Our frequent rainfalls and wet soils are creating difficult circumstances to provide sidedress nitrogen applications to corn. Nitrogen is a key nutrient in determining corn yield. Unfortunately, there is limited capability for the soil to store nitrogen, dependent mainly upon soil organic matter content so generally supplemental nitrogen is needed to produce an economical yield. The nitrogen in organic matter has to be converted to an inorganic form to allow plant roots to absorb and utilize the nitrogen. Synthetic, commercial fertilizers provide nitrogen in a readily available inorganic form. The issue is that once nitrogen is in the inorganic form, primarily as a nitrate ion, it is very susceptible to loss. The main avenues of loss involve water; either nitrogen leaching through the soil profile and beyond the reach of plant roots with high and/or frequent rainfall events, or through denitrification in standing water/saturated soil conditions when the nitrate ion is converted to the nitrite ion and lost as a gas back into the atmosphere.
Ideally, a commercial nitrogen application is applied a close as possible to the time when the corn plant demand for nitrogen is greatest from V-8 growth stage to tassel. The longer nitrogen must wait around before the crop uses it, the greater the chance it can move and be lost before the crop needs it. This is why agronomists typically refer to nitrogen as a “leaky” nutrient. This week I am excerpting comments from some OSU Extension specialists including Steve Culman, soil fertility specialist and Peter Thomison, corn production specialist regarding their thoughts on what to do about nitrogen fertilizer for corn in this difficult 2019-growing season.
“The excessive water this spring has clearly driven nitrogen losses in many fields, but how much? Recent research at Ohio State has shown that ear leaf N, soil nitrate and grain yields were significantly reduced after just 2 days of standing water in the field. So N losses can occur quickly with excessive water.
A perfect indicator of N need does not exist, but some tools can help. Crop sensing tools like NDVI meters or crop sensing aerial imagery can provide insight if they are used routinely. Soil-based tests can also monitor N availability. Soil nitrate is the most widely available and vetted test. A value of 25 ppm or higher indicates that there is sufficient N. More information can be found here: https://agcrops.osu.edu/newsletter/corn-newsletter/2017-20/manure-psnt-and-n-recommendations. Ongoing research at Ohio State is looking to develop soil health indicators that can provide insight into how much N will be available over the growing season.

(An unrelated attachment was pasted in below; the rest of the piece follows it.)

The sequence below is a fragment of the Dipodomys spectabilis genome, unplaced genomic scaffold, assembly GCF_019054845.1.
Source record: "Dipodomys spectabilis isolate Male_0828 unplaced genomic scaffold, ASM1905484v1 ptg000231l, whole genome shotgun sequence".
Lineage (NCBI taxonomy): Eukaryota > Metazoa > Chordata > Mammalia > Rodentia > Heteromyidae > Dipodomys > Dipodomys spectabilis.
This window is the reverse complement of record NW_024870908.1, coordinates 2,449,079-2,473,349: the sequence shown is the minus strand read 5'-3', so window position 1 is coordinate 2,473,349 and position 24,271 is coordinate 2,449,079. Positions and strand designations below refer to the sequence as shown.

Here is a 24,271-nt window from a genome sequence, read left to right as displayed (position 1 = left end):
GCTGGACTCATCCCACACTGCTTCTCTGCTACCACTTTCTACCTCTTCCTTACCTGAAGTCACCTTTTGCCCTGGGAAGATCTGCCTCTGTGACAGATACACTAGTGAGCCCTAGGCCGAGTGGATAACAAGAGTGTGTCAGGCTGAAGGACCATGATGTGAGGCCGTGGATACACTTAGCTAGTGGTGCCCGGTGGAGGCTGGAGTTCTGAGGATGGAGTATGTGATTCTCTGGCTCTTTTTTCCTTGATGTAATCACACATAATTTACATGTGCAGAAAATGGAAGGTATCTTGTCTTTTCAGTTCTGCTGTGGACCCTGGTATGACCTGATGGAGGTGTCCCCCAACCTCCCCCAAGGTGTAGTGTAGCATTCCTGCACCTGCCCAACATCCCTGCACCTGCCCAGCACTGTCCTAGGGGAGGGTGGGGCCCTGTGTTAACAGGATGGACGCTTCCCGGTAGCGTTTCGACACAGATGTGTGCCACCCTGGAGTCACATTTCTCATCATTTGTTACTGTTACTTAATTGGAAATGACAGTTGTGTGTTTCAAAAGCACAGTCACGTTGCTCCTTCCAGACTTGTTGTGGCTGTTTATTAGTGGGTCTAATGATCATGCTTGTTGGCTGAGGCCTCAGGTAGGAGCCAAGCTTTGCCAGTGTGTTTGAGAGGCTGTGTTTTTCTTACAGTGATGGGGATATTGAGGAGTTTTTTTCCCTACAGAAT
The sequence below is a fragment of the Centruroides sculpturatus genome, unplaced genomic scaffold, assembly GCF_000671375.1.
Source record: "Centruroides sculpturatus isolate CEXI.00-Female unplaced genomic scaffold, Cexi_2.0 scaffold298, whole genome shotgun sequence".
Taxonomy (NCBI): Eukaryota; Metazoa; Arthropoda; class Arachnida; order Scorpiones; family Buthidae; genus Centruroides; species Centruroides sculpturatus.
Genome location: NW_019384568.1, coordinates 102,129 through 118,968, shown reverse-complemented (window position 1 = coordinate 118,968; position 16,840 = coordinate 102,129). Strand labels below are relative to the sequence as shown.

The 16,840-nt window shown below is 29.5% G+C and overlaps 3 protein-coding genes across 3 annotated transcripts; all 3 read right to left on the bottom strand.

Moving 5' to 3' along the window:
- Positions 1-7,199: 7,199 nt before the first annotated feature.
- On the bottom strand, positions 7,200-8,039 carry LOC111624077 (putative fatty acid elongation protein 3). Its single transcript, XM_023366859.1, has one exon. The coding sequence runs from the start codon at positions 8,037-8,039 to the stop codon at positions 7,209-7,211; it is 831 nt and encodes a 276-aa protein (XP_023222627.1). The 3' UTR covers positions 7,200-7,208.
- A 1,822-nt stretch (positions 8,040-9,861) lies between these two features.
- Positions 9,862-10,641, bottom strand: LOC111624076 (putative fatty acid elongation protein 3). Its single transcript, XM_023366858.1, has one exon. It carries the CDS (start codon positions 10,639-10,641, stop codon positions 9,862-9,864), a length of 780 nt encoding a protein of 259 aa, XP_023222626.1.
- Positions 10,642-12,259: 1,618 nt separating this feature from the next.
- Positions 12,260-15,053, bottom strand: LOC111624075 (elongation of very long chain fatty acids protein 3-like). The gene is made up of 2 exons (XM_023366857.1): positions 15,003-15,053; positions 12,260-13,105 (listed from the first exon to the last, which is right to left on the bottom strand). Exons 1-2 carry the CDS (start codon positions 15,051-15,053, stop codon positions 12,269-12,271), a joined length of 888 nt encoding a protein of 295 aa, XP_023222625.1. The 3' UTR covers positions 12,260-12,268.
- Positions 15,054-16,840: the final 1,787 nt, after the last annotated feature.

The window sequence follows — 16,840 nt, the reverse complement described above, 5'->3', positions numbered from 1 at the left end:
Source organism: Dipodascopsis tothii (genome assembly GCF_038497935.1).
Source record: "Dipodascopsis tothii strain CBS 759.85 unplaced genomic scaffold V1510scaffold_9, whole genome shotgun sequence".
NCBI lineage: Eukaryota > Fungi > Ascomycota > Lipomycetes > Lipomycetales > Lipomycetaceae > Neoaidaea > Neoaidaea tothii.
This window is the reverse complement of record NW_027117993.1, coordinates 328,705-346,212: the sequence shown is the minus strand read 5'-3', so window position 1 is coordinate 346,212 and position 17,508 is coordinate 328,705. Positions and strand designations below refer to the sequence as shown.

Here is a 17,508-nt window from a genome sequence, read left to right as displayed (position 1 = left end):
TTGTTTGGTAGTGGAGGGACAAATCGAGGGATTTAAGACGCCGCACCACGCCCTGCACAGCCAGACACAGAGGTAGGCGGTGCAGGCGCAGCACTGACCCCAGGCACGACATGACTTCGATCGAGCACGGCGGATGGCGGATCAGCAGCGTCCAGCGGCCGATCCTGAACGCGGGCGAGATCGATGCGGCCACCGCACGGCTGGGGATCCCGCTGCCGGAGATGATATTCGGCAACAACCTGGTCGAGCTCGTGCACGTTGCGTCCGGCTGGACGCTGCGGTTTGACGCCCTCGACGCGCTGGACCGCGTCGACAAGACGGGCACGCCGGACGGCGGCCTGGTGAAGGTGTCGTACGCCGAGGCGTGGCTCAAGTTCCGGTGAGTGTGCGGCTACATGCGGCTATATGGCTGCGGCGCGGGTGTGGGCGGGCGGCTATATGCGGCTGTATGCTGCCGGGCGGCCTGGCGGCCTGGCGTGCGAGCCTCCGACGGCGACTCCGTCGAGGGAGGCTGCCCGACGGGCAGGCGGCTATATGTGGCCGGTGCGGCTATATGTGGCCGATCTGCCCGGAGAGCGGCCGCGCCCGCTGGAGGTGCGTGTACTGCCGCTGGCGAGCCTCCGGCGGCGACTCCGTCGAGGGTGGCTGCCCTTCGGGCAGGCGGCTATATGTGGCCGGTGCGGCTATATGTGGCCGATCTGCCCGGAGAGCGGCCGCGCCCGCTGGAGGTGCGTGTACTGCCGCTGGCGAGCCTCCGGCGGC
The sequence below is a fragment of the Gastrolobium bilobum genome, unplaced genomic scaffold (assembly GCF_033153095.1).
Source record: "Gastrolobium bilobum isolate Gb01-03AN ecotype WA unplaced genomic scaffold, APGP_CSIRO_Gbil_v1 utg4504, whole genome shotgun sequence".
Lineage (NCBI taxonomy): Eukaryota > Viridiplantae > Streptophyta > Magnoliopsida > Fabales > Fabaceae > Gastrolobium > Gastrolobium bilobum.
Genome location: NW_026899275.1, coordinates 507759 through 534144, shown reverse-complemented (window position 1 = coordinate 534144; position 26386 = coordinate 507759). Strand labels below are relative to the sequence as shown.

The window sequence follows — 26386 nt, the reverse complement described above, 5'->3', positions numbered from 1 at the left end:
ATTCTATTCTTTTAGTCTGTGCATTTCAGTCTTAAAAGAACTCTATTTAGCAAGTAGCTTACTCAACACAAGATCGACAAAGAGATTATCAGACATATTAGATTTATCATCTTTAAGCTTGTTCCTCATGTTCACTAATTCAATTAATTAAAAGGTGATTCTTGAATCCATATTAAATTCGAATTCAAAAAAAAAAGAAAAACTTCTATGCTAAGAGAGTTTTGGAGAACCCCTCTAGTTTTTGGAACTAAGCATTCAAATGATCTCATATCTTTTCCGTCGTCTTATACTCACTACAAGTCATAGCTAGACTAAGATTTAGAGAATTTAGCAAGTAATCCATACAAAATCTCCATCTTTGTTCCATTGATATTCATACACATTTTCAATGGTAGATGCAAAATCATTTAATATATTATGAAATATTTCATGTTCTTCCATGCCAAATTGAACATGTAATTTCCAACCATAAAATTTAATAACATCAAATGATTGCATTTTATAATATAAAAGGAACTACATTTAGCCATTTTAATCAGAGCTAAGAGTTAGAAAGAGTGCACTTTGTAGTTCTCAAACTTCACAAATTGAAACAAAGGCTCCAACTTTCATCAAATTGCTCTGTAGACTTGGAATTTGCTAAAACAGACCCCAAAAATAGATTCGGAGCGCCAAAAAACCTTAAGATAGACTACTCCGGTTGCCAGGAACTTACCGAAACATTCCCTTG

Corn typically takes up less than 1 pound/ acre of N before the V4 stage, but N uptake rates will increase dramatically through tasseling. N uptake does continue beyond tasseling and into grain fill, but at much lower rates. Research at Ohio State and Purdue has shown that if sidedress applications are not made due to saturated conditions, rescue N fertilizer applications can increase yields and reduce the negative impact of flooding. Note these responses are much more likely to occur in fields that had high N loss conditions (excessive water).
How much N should be applied? This is a difficult question to answer, it’s important to keep in mind that yield potential of corn can be severely restricted by excessive stress in the early phases. But corn that has simply grown too tall to sidedress might not have been severely stressed and yield potential could still be good. The potential of N loss and the extent of stress should be considered when determining N rates. It’s also important to consider the likelihood of economic return to invested N fertilizer. This economic model is used to maximize farmer profitability: http://go.osu.edu/corn-n-rate
The choice of N source will likely be driven by application equipment, but best practices for minimizing N losses should be considered and practiced if at all possible. Consider that N losses can increase as the growing season progresses and soil and air temperatures rise. For example, if broadcasting with urea, consider a stabilizer such as Agrotain to minimize volatilization losses.”
Rory Lewandowski is an OSU Extension Agriculture and Natural Resources Educator and may be reached at 330-264-8722.
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